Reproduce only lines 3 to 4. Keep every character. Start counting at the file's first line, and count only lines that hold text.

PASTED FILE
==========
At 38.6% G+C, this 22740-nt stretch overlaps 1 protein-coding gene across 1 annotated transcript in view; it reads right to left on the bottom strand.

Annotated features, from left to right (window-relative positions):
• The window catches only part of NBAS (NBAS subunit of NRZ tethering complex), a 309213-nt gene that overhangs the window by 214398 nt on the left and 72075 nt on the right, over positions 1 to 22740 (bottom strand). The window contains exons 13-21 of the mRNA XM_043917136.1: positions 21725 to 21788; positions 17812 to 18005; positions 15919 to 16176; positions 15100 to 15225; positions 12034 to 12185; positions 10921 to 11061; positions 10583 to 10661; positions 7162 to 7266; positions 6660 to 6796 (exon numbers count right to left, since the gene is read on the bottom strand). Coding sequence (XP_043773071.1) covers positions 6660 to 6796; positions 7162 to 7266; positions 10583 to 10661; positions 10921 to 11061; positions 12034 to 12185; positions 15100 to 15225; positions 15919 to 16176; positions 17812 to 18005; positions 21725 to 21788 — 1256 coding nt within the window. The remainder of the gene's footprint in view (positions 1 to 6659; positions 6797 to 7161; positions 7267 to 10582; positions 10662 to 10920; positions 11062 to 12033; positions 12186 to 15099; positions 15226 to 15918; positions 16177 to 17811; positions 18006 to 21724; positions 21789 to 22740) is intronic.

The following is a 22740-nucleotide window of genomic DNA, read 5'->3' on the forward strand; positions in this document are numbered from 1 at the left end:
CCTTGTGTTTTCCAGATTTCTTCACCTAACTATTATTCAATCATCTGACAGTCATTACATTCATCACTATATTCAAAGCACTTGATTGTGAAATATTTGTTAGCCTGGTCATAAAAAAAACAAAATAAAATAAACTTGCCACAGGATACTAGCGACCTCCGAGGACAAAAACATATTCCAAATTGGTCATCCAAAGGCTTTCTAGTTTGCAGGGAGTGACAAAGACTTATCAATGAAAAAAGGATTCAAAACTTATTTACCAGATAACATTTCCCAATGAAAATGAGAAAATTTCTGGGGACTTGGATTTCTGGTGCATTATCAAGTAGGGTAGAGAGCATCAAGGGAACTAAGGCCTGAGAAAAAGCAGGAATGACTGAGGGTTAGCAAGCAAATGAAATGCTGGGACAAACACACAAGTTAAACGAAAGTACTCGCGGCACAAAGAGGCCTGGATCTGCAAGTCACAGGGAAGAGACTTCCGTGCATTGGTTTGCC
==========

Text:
• The window catches only part of NBAS (NBAS subunit of NRZ tethering complex), a 309213-nt gene that overhangs the window by 214398 nt on the left and 72075 nt on the right, over positions 1 to 22740 (bottom strand). The window contains exons 13-21 of the mRNA XM_043917136.1: positions 21725 to 21788; positions 17812 to 18005; positions 15919 to 16176; positions 15100 to 15225; positions 12034 to 12185; positions 10921 to 11061; positions 10583 to 10661; positions 7162 to 7266; positions 6660 to 6796 (exon numbers count right to left, since the gene is read on the bottom strand). Coding sequence (XP_043773071.1) covers positions 6660 to 6796; positions 7162 to 7266; positions 10583 to 10661; positions 10921 to 11061; positions 12034 to 12185; positions 15100 to 15225; positions 15919 to 16176; positions 17812 to 18005; positions 21725 to 21788 — 1256 coding nt within the window. The remainder of the gene's footprint in view (positions 1 to 6659; positions 6797 to 7161; positions 7267 to 10582; positions 10662 to 10920; positions 11062 to 12033; positions 12186 to 15099; positions 15226 to 15918; positions 16177 to 17811; positions 18006 to 21724; positions 21789 to 22740) is intronic.

The following is a 22740-nucleotide window of genomic DNA, read 5'->3' on the forward strand; positions in this document are numbered from 1 at the left end: